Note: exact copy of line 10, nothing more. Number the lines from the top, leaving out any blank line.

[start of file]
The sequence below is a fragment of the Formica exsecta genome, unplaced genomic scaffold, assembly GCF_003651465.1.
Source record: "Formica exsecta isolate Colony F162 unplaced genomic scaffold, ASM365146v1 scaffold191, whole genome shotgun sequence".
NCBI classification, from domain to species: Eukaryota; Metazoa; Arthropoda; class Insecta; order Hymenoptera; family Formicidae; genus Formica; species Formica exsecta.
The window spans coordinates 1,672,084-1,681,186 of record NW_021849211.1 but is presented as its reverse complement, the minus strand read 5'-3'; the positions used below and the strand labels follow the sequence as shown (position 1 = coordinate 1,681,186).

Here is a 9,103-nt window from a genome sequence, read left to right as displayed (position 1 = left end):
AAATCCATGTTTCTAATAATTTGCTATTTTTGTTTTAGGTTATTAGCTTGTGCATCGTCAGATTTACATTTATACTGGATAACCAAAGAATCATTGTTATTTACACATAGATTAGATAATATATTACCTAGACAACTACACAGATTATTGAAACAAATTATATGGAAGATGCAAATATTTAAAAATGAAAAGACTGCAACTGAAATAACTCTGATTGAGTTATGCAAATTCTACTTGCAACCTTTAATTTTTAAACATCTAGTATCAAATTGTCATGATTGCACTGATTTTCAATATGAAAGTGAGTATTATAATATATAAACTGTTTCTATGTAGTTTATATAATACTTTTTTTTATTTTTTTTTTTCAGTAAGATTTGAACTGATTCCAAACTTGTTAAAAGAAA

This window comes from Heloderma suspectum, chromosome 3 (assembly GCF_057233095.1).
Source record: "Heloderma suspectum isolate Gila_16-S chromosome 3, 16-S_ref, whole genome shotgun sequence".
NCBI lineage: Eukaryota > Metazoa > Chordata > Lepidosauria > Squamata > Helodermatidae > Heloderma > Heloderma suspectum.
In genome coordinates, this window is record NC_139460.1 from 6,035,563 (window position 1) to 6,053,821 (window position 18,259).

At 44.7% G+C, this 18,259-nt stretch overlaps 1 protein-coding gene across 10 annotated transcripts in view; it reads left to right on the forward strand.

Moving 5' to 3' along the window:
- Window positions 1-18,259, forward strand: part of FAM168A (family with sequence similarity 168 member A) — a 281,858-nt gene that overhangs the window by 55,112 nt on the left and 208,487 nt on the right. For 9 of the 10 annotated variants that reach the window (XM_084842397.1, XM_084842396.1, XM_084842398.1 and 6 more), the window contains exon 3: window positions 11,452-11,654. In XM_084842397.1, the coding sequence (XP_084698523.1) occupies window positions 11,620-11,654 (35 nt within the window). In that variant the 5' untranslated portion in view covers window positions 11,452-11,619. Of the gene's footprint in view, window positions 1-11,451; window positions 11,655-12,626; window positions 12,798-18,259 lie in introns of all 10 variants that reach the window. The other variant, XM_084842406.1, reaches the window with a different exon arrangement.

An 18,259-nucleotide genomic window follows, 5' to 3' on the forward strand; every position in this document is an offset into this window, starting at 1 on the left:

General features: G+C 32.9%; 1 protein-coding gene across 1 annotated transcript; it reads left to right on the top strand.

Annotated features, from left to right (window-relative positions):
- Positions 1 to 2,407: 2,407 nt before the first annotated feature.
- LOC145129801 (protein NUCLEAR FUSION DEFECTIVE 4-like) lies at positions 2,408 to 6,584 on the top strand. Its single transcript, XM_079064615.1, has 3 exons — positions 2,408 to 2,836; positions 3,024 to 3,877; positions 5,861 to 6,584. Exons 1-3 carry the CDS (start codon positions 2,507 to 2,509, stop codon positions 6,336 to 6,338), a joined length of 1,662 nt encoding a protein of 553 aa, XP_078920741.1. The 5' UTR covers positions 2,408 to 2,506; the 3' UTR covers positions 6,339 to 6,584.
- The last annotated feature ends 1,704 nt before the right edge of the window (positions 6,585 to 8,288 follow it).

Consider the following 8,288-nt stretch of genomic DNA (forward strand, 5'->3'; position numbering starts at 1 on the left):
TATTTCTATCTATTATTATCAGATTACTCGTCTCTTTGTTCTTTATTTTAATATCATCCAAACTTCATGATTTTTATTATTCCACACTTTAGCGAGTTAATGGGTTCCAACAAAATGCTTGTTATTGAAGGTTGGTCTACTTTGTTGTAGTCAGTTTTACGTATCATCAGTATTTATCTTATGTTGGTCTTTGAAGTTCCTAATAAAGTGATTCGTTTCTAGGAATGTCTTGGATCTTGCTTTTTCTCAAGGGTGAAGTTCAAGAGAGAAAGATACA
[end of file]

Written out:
In genome coordinates, this window is record NC_139460.1 from 6,035,563 (window position 1) to 6,053,821 (window position 18,259).